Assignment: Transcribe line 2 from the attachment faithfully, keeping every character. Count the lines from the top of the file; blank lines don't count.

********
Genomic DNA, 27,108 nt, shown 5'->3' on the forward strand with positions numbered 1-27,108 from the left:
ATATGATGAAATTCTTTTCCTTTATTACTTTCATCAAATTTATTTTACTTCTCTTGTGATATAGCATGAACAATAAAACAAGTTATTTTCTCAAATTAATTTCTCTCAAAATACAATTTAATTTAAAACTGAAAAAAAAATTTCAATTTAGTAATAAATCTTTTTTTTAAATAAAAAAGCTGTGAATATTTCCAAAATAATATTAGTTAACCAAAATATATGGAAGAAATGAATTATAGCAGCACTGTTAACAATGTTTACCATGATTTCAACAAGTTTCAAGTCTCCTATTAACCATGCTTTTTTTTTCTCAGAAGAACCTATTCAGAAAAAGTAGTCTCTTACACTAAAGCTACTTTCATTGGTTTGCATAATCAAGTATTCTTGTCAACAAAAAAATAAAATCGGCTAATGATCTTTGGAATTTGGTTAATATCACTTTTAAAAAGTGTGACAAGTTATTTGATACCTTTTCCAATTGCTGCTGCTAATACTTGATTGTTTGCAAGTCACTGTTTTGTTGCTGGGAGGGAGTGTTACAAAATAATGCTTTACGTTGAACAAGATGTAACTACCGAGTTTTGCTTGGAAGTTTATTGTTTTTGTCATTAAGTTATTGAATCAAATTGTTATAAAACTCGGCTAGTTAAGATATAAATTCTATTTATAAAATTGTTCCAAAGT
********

ATATGATGAAATTCTTTTCCTTTATTACTTTCATCAAATTTATTTTACTTCTCTTGTGATATAGCATGAACAATAAAACAAGTTATTTTCTCAAATTAATTTCTCTCAAAATACAATTTAATTTAAAACTGAAAAAAAAATTTCAATTTAGTAATAAATCTTTTTTTTAAATAAAAAAGCTGTGAATATTTCCAAAATAATATTAGTTAACCAAAATATATGGAAGAAATGAATTATAGCAGCACTGTTAACAATGTTTACCATGATTTCAACAAGTTTCAAGTCTCCTATTAACCATGCTTTTTTTTTCTCAGAAGAACCTATTCAGAAAAAGTAGTCTCTTACACTAAAGCTACTTTCATTGGTTTGCATAATCAAGTATTCTTGTCAACAAAAAAATAAAATCGGCTAATGATCTTTGGAATTTGGTTAATATCACTTTTAAAAAGTGTGACAAGTTATTTGATACCTTTTCCAATTGCTGCTGCTAATACTTGATTGTTTGCAAGTCACTGTTTTGTTGCTGGGAGGGAGTGTTACAAAATAATGCTTTACGTTGAACAAGATGTAACTACCGAGTTTTGCTTGGAAGTTTATTGTTTTTGTCATTAAGTTATTGAATCAAATTGTTATAAAACTCGGCTAGTTAAGATATAAATTCTATTTATAAAATTGTTCCAAAGT